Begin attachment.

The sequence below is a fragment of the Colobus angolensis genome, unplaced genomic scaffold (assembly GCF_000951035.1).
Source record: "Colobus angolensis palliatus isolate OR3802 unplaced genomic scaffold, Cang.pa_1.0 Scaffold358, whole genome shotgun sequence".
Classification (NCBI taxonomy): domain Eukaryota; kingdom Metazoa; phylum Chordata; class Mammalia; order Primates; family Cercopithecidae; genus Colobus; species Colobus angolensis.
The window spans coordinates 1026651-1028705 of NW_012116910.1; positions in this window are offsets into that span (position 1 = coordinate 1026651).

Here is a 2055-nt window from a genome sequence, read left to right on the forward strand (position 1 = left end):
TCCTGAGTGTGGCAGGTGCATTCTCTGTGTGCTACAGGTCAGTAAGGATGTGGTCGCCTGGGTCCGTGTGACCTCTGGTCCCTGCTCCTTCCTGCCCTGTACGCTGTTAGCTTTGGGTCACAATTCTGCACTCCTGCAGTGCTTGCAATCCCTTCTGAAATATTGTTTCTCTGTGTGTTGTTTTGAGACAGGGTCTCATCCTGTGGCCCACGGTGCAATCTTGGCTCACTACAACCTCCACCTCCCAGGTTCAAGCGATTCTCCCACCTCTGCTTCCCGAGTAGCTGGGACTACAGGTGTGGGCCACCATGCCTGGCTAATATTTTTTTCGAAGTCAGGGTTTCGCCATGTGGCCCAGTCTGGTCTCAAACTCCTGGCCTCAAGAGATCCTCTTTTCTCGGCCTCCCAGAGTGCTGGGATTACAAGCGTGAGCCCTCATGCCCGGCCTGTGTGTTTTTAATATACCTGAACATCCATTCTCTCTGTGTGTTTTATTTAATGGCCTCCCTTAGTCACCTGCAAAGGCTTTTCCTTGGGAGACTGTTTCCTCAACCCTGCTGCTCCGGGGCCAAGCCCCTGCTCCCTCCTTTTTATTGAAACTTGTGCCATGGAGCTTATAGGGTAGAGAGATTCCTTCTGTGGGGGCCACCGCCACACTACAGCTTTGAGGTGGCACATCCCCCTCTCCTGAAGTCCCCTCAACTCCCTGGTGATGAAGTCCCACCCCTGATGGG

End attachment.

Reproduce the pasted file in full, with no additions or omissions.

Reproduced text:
The sequence below is a fragment of the Colobus angolensis genome, unplaced genomic scaffold (assembly GCF_000951035.1).
Source record: "Colobus angolensis palliatus isolate OR3802 unplaced genomic scaffold, Cang.pa_1.0 Scaffold358, whole genome shotgun sequence".
Classification (NCBI taxonomy): domain Eukaryota; kingdom Metazoa; phylum Chordata; class Mammalia; order Primates; family Cercopithecidae; genus Colobus; species Colobus angolensis.
The window spans coordinates 1026651-1028705 of NW_012116910.1; positions in this window are offsets into that span (position 1 = coordinate 1026651).

Here is a 2055-nt window from a genome sequence, read left to right on the forward strand (position 1 = left end):
TCCTGAGTGTGGCAGGTGCATTCTCTGTGTGCTACAGGTCAGTAAGGATGTGGTCGCCTGGGTCCGTGTGACCTCTGGTCCCTGCTCCTTCCTGCCCTGTACGCTGTTAGCTTTGGGTCACAATTCTGCACTCCTGCAGTGCTTGCAATCCCTTCTGAAATATTGTTTCTCTGTGTGTTGTTTTGAGACAGGGTCTCATCCTGTGGCCCACGGTGCAATCTTGGCTCACTACAACCTCCACCTCCCAGGTTCAAGCGATTCTCCCACCTCTGCTTCCCGAGTAGCTGGGACTACAGGTGTGGGCCACCATGCCTGGCTAATATTTTTTTCGAAGTCAGGGTTTCGCCATGTGGCCCAGTCTGGTCTCAAACTCCTGGCCTCAAGAGATCCTCTTTTCTCGGCCTCCCAGAGTGCTGGGATTACAAGCGTGAGCCCTCATGCCCGGCCTGTGTGTTTTTAATATACCTGAACATCCATTCTCTCTGTGTGTTTTATTTAATGGCCTCCCTTAGTCACCTGCAAAGGCTTTTCCTTGGGAGACTGTTTCCTCAACCCTGCTGCTCCGGGGCCAAGCCCCTGCTCCCTCCTTTTTATTGAAACTTGTGCCATGGAGCTTATAGGGTAGAGAGATTCCTTCTGTGGGGGCCACCGCCACACTACAGCTTTGAGGTGGCACATCCCCCTCTCCTGAAGTCCCCTCAACTCCCTGGTGATGAAGTCCCACCCCTGATGGG